Princeton, New Jersey November 28, 2007
Q: What did the string theorist say when he was caught by his wife with another woman?
A: I can explain everything!
At 1 Einstein Drive in Princeton, New Jersey is the Institute for Advanced Studies. What a happy surprise to be here! At IAS Einstein finished his career in a fruitless search for a Unified Field Theory. Walking here from the train station, one can easily imagine the old man walking the same streets to work every day. Why don’t they call this Einstein Walk? This week of November 26-30 IAS was location of a Conference on Gauge Theory and Representation Theory. For this small field, it was a major meeting. Thanks to Peter Woit for taking the train here!
Edward Witten gave an eagerly anticipated talk Wednesday at 10 AM, “Gauge Theory and Wild Ramification.” The subtitle was Geometric Langlands and Topological Field Theory. Witten went over a lot of maths very quickly; my notes cover 6 pages. Here and in other talks, there was much mention of Lie groups. The hope is that all this can be reduced to mirror symnetry or Geometric Langlands Duality. Witten made no mention of strings. This is a highly speculative venture, not to mention complicated.
An equally interesting talk was left for Sergei Gukov immediately afterward, “D-Branes and Representations.” Gukov subtitled his talk, “Work in progress by Edward Witten,” so we all know whom he was speaking for. The work is a 4-dimensional topological gauge theory, which can be reduced to a boundary condition of Supersymnetry. Only passing mention was made of relating any of this to reality. Peter Woit gives a much longer history of this work in Not Even Wrong.
The Witten-Gukov work is still highly speculative, for Supersymnetry may not be provable. While SUSY has kept theorists busy, the many particles predicted have never been found. As an example of Representation Theory, Gukov showed a reduction to the Gibbons-Hawking formula. Strings were only mentioned as a way of linking branes. Do you hear that, string religionists? High priest Witten is working in 4 dimensions!
Witten is known for making broad statements that have been picked up by the press. “String theory is a bit of 21st century physics that fell by chance into the 20th century. String theory has the unique property of predicting gravity.” These pronouncements helped pressure researchers into devoting careers to strings. Easily digestible, these statements have become better known than Witten’s other work.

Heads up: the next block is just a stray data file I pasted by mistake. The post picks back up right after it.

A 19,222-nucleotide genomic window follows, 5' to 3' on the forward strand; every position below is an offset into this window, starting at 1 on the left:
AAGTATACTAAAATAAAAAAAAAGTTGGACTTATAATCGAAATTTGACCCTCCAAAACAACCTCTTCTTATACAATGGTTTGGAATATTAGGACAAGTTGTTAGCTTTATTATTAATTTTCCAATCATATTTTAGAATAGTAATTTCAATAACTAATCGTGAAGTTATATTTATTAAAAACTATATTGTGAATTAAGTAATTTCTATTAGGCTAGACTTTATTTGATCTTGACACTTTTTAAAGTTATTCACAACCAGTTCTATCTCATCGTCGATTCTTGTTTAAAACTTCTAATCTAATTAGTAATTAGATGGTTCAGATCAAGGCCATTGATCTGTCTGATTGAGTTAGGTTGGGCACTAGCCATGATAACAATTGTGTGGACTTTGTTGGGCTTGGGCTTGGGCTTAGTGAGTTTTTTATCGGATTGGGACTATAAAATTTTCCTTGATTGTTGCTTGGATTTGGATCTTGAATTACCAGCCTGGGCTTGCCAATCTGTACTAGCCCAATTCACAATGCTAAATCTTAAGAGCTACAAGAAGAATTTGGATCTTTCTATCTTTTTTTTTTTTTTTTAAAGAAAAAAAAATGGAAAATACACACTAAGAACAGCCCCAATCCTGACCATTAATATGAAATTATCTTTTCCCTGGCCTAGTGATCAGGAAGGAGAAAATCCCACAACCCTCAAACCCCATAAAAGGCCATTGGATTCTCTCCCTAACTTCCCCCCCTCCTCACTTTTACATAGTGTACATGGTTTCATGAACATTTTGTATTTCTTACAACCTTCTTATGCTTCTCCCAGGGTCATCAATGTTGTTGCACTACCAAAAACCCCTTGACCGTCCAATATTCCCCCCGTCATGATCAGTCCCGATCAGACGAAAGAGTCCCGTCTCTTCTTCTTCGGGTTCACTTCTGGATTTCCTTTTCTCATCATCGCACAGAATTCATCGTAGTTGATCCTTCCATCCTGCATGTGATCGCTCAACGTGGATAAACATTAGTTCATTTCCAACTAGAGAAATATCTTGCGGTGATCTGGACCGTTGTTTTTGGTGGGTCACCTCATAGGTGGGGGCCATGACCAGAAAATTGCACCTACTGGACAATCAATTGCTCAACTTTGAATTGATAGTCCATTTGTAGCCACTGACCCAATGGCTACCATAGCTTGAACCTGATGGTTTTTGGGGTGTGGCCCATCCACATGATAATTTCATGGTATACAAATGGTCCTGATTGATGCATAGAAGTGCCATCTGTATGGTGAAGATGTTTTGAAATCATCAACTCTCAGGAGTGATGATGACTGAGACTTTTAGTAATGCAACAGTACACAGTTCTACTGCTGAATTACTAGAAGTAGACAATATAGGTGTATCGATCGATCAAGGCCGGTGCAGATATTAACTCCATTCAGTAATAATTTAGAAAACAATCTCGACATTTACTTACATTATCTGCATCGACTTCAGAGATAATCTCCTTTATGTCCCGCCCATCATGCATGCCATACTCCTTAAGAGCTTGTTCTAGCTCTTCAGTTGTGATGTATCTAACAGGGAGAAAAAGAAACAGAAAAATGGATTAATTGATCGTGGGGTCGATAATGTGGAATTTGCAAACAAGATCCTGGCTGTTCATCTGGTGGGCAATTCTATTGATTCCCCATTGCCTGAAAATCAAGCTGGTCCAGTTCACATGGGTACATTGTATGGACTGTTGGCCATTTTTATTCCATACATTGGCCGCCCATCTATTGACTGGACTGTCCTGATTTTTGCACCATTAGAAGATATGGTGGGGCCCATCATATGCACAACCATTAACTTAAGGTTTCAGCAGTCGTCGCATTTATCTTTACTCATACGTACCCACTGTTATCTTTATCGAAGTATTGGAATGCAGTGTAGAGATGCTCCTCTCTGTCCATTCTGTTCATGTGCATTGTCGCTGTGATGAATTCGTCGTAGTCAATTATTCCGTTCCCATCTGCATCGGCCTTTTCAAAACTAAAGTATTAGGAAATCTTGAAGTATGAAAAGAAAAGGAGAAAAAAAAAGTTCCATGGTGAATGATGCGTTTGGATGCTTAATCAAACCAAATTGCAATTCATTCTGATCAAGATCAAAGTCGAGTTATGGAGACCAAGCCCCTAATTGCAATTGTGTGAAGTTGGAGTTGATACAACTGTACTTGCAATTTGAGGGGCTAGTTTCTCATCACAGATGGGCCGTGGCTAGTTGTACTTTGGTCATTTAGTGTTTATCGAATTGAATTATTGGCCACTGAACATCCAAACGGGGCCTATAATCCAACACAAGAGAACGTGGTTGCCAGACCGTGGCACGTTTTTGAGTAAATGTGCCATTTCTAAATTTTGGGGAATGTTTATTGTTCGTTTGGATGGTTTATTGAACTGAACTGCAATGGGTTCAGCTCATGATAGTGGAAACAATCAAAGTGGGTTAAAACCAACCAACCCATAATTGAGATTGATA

Somewhat like Einstein, Witten was earlier tagged as a genius. His supporters expect him to come up with a Theory of Everything. Unlike Einstein, Witten had not paid the dues of uncovering Relativity. A genius prize can make an academic career easier, avoiding the funding pitfalls that face so many of us. Like a dolphin’s tag left by scientists, a label can also be an albatross. Einstein’s years at IAS without producing a theory must have been disappointing.
After the work devoted to a Theory of Everything, scientists should stop and reconsider. If one theory explained everything, there would be no more need for physicists. The Standard Model of particle physics has at least 20 free parameters. Quantum Theory and Relativity can be linked starting with the parameters h and c, but big jobs are best done in small steps. If too high a bar is set, then useful steps might be rejected for not solving everything at once. We have seen ideas ignored because they do not fit with the string enterprise. Out of the limelight, many advances in Theory are being made. Stringy promises of a Theory of Everything have held back real progress in science.
Here at Fuld Hall, tea will be served in the Common Room at 3:30.